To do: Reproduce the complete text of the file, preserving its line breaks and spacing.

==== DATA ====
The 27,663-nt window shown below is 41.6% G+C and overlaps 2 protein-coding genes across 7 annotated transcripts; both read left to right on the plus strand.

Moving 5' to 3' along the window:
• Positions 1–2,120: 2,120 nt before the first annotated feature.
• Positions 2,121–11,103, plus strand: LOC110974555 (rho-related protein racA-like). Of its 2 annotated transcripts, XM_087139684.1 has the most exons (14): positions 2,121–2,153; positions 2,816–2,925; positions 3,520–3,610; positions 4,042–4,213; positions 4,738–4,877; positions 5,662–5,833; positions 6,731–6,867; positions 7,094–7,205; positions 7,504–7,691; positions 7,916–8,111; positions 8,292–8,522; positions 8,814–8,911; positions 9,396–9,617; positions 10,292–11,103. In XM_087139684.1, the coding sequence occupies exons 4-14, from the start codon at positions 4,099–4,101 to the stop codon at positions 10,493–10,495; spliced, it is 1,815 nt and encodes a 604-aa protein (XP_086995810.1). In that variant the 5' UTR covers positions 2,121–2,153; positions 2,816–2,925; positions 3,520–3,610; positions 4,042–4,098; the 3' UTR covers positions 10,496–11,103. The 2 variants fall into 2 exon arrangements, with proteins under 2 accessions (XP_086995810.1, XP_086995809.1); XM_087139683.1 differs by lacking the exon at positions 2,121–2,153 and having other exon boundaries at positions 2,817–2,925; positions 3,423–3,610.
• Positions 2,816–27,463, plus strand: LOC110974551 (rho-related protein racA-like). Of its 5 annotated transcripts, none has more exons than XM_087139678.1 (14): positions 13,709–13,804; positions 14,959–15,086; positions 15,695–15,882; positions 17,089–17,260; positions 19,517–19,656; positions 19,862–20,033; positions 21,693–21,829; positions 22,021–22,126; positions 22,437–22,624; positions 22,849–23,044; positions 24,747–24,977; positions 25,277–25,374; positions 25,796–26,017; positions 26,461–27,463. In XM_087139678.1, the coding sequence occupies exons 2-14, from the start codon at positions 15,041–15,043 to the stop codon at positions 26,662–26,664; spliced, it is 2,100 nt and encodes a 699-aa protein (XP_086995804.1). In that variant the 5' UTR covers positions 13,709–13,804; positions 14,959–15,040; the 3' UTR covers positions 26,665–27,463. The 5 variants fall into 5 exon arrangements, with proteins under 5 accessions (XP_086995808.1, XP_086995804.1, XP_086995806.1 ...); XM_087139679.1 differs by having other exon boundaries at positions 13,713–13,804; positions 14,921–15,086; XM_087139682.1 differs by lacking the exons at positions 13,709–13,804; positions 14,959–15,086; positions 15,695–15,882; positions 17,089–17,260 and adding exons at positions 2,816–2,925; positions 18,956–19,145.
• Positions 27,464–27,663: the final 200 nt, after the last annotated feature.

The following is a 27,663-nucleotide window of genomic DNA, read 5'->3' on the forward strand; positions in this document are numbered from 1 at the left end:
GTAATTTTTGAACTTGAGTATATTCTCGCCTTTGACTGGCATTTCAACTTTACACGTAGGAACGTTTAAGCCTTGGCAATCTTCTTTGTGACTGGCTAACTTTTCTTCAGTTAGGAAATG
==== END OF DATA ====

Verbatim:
The 27,663-nt window shown below is 41.6% G+C and overlaps 2 protein-coding genes across 7 annotated transcripts; both read left to right on the plus strand.

Moving 5' to 3' along the window:
• Positions 1–2,120: 2,120 nt before the first annotated feature.
• Positions 2,121–11,103, plus strand: LOC110974555 (rho-related protein racA-like). Of its 2 annotated transcripts, XM_087139684.1 has the most exons (14): positions 2,121–2,153; positions 2,816–2,925; positions 3,520–3,610; positions 4,042–4,213; positions 4,738–4,877; positions 5,662–5,833; positions 6,731–6,867; positions 7,094–7,205; positions 7,504–7,691; positions 7,916–8,111; positions 8,292–8,522; positions 8,814–8,911; positions 9,396–9,617; positions 10,292–11,103. In XM_087139684.1, the coding sequence occupies exons 4-14, from the start codon at positions 4,099–4,101 to the stop codon at positions 10,493–10,495; spliced, it is 1,815 nt and encodes a 604-aa protein (XP_086995810.1). In that variant the 5' UTR covers positions 2,121–2,153; positions 2,816–2,925; positions 3,520–3,610; positions 4,042–4,098; the 3' UTR covers positions 10,496–11,103. The 2 variants fall into 2 exon arrangements, with proteins under 2 accessions (XP_086995810.1, XP_086995809.1); XM_087139683.1 differs by lacking the exon at positions 2,121–2,153 and having other exon boundaries at positions 2,817–2,925; positions 3,423–3,610.
• Positions 2,816–27,463, plus strand: LOC110974551 (rho-related protein racA-like). Of its 5 annotated transcripts, none has more exons than XM_087139678.1 (14): positions 13,709–13,804; positions 14,959–15,086; positions 15,695–15,882; positions 17,089–17,260; positions 19,517–19,656; positions 19,862–20,033; positions 21,693–21,829; positions 22,021–22,126; positions 22,437–22,624; positions 22,849–23,044; positions 24,747–24,977; positions 25,277–25,374; positions 25,796–26,017; positions 26,461–27,463. In XM_087139678.1, the coding sequence occupies exons 2-14, from the start codon at positions 15,041–15,043 to the stop codon at positions 26,662–26,664; spliced, it is 2,100 nt and encodes a 699-aa protein (XP_086995804.1). In that variant the 5' UTR covers positions 13,709–13,804; positions 14,959–15,040; the 3' UTR covers positions 26,665–27,463. The 5 variants fall into 5 exon arrangements, with proteins under 5 accessions (XP_086995808.1, XP_086995804.1, XP_086995806.1 ...); XM_087139679.1 differs by having other exon boundaries at positions 13,713–13,804; positions 14,921–15,086; XM_087139682.1 differs by lacking the exons at positions 13,709–13,804; positions 14,959–15,086; positions 15,695–15,882; positions 17,089–17,260 and adding exons at positions 2,816–2,925; positions 18,956–19,145.
• Positions 27,464–27,663: the final 200 nt, after the last annotated feature.

The following is a 27,663-nucleotide window of genomic DNA, read 5'->3' on the forward strand; positions in this document are numbered from 1 at the left end:
GTAATTTTTGAACTTGAGTATATTCTCGCCTTTGACTGGCATTTCAACTTTACACGTAGGAACGTTTAAGCCTTGGCAATCTTCTTTGTGACTGGCTAACTTTTCTTCAGTTAGGAAATG